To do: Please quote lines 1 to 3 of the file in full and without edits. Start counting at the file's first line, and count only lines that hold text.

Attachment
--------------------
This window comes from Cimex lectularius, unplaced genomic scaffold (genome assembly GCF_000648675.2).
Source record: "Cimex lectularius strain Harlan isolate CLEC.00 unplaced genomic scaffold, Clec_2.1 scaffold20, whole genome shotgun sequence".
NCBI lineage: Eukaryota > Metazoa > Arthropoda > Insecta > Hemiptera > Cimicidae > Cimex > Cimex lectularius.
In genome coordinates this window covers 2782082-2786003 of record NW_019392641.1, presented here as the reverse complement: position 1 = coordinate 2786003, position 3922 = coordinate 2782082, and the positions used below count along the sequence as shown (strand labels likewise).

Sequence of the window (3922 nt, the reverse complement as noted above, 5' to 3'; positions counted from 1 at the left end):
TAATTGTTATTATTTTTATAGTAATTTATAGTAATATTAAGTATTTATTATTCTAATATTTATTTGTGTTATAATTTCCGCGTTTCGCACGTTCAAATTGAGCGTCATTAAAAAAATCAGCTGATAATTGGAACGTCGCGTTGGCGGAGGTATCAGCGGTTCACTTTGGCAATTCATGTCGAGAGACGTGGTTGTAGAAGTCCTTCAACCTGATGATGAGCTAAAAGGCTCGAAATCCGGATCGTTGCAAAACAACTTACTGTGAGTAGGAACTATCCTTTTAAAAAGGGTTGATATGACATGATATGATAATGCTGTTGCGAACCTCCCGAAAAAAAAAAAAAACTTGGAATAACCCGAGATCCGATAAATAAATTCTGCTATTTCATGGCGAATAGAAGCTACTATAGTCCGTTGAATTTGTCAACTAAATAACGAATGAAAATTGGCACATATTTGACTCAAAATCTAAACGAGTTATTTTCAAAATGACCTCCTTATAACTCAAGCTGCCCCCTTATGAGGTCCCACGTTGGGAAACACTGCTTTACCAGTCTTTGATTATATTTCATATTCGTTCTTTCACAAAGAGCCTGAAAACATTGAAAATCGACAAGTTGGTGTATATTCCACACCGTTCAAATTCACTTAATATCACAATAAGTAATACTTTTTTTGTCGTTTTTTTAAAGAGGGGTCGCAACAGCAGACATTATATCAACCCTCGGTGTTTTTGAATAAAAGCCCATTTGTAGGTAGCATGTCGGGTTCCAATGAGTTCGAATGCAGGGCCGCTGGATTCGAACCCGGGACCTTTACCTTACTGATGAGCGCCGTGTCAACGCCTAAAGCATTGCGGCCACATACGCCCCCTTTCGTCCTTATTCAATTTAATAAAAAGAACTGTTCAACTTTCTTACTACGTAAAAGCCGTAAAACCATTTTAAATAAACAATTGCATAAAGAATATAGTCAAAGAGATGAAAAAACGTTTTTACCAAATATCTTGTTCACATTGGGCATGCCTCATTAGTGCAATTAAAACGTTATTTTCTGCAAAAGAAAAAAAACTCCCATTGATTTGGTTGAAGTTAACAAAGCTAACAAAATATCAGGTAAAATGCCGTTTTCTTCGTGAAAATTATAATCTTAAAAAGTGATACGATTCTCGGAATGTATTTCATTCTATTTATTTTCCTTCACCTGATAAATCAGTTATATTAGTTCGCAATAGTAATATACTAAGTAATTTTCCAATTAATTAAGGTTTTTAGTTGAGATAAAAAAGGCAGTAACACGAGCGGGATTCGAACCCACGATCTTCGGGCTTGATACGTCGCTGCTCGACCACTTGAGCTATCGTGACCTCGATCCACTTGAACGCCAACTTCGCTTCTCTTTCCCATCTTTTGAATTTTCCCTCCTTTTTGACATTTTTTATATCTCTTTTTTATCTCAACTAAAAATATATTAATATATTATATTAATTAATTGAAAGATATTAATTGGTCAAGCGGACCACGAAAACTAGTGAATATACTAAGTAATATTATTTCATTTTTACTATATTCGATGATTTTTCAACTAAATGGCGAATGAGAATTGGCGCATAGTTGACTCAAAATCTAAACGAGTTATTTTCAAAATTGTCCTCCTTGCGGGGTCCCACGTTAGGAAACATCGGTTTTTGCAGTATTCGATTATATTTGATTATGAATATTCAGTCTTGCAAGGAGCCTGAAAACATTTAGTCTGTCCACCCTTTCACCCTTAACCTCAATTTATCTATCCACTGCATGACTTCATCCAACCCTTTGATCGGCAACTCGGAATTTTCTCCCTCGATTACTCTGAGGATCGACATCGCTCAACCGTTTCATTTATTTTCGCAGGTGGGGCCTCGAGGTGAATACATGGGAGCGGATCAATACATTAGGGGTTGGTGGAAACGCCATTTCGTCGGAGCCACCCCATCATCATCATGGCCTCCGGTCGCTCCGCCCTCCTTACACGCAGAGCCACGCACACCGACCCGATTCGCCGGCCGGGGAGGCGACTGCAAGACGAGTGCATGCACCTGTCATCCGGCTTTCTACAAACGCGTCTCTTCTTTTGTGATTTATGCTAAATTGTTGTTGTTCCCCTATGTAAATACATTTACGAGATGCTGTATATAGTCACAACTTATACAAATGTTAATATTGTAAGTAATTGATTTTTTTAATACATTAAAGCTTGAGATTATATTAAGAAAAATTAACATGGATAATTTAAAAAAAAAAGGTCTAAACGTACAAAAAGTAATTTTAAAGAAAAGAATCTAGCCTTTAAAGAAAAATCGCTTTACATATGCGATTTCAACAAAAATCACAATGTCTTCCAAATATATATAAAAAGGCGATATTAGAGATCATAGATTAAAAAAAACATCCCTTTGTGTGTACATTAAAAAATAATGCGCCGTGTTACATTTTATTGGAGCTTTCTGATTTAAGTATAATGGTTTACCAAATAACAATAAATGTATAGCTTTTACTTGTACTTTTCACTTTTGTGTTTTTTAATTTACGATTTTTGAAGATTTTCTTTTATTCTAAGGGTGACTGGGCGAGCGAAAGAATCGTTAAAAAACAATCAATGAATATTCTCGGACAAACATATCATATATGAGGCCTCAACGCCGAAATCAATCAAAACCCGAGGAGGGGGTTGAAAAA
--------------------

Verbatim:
This window comes from Cimex lectularius, unplaced genomic scaffold (genome assembly GCF_000648675.2).
Source record: "Cimex lectularius strain Harlan isolate CLEC.00 unplaced genomic scaffold, Clec_2.1 scaffold20, whole genome shotgun sequence".
NCBI lineage: Eukaryota > Metazoa > Arthropoda > Insecta > Hemiptera > Cimicidae > Cimex > Cimex lectularius.